Thus, posting comments in reverse chronological order, with the most recent comments first, is just bass ackwards. I mean, seriously, do you read a book by starting on the last page and working your way to the front? No, you don’t.

Do you open up a newspaper to the comics section at the back of the paper first? Well, okay, maybe that’s a bad example.

My point is that the natural flow of any conversation is from start to finish, not from finish to start. So why would anyone want to have the newest comments first, rather than starting with the oldest?

As a blogger, do you post comments in chronological order, from oldest to newest? Or are you a fan of having the most recent comment at the top? What do you do on your blog? And what’s your rationale?

Previous A to Z Challenge 2019 posts:


One Liner Wednesday — Told You So


“The four most beautiful words in our common language: I told you so.”

American writer Gore Vidal

Are you an “I told you so” kind of person who rubs it in when you were right about something and another person was wrong? Or are you silently gracious about it?

I would be an “I told you so person,” but, according to my wife, I’m so rarely right about things that I have few opportunities to gloat.

And that’s when I explain to my wife that, while I’m not always right, I’m never wrong.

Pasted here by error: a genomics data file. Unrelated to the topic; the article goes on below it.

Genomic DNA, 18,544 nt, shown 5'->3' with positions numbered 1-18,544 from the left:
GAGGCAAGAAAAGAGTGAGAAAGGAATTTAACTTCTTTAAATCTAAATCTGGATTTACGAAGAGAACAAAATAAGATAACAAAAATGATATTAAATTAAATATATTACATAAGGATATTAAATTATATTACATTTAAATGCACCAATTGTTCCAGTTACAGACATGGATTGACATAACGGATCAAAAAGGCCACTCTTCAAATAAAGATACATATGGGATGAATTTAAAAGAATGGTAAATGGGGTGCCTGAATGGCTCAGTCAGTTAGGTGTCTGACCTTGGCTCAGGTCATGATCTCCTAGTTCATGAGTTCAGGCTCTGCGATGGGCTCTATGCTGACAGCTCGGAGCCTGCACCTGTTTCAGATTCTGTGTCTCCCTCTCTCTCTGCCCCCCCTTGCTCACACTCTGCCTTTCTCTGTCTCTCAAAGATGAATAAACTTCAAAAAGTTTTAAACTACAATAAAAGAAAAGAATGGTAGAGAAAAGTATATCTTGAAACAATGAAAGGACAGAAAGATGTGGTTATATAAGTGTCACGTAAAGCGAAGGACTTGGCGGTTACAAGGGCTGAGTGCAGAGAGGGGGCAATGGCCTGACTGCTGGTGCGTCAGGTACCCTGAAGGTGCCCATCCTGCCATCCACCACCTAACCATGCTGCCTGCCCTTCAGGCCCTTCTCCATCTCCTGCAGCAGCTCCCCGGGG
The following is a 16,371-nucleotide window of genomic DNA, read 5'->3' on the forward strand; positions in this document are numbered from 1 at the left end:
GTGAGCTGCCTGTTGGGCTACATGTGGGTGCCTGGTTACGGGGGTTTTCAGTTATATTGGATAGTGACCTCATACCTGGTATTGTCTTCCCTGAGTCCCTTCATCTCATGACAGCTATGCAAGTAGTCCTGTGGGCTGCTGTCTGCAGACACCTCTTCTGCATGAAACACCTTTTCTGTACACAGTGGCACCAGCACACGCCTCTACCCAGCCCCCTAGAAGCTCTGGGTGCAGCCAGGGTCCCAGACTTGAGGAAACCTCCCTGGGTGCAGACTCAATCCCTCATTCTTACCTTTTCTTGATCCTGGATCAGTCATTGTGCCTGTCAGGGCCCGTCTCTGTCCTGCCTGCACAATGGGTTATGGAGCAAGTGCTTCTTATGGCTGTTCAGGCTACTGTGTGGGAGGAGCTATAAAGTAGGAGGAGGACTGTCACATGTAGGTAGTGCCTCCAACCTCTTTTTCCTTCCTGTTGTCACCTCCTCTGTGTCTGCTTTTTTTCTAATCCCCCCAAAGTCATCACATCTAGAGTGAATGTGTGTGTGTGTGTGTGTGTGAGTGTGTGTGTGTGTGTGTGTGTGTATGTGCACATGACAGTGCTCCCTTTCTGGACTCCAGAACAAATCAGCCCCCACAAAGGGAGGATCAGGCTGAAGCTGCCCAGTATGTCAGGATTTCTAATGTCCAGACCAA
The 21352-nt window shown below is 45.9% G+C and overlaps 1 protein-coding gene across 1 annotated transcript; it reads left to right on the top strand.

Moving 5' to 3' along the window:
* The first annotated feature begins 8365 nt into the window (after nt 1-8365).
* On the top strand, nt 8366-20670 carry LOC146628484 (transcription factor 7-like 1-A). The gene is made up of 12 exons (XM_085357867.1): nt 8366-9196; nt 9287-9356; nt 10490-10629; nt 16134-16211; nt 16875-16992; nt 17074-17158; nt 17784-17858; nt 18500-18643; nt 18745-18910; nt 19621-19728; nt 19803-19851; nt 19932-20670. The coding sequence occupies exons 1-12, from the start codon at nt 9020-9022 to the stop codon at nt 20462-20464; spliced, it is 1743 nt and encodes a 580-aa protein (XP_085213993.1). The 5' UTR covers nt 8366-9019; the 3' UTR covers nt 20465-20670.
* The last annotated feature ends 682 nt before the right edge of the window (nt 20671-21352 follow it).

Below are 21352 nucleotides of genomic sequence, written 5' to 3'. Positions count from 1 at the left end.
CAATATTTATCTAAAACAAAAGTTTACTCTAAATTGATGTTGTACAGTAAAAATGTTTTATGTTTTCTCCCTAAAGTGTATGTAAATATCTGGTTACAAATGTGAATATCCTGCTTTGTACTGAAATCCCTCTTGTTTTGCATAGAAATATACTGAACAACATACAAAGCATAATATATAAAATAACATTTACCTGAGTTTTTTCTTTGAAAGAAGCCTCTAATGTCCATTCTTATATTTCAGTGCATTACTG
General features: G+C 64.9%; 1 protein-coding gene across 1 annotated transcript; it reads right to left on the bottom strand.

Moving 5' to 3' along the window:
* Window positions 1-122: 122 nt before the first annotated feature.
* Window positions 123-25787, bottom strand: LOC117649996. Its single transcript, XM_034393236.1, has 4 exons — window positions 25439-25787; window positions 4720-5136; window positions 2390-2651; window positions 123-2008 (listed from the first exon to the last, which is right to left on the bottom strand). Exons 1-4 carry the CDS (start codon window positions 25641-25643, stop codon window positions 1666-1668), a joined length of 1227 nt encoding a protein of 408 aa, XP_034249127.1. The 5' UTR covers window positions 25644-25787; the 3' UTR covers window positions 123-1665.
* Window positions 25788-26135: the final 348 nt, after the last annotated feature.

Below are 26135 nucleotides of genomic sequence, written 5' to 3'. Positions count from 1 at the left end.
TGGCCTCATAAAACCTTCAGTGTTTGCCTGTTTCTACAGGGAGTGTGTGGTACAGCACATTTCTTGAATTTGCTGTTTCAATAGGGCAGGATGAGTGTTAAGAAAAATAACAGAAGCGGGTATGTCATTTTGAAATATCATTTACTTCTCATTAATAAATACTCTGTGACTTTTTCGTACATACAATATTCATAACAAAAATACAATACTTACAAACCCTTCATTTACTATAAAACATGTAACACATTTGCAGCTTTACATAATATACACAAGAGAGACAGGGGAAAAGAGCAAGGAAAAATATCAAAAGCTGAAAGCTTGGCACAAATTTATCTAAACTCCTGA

Written for this week’s One-Liner Wednesday prompt from Linda G. Hill.

FOWC with Fandango — Contacts

FOWCWelcome to April 3, 2019 and to Fandango’s One-Word Challenge (aka, FOWC). It’s designed to fill the void after WordPress bailed on its daily one-word prompt.

I will be posting each day’s word just after midnight Pacific Time (US).

Today’s word is “contacts.”

Write a post using that word. It can be prose, poetry, fiction, non-fiction. It can be any length. It can be just a picture or a drawing if you want. No holds barred, so to speak.

Once you are done, tag your post with #FOWC and create a pingback to this post if you are on WordPress. Or you can simply include a link to your post in the comments.

And be sure to read the posts of other bloggers who respond to this prompt. You will marvel at their creativity.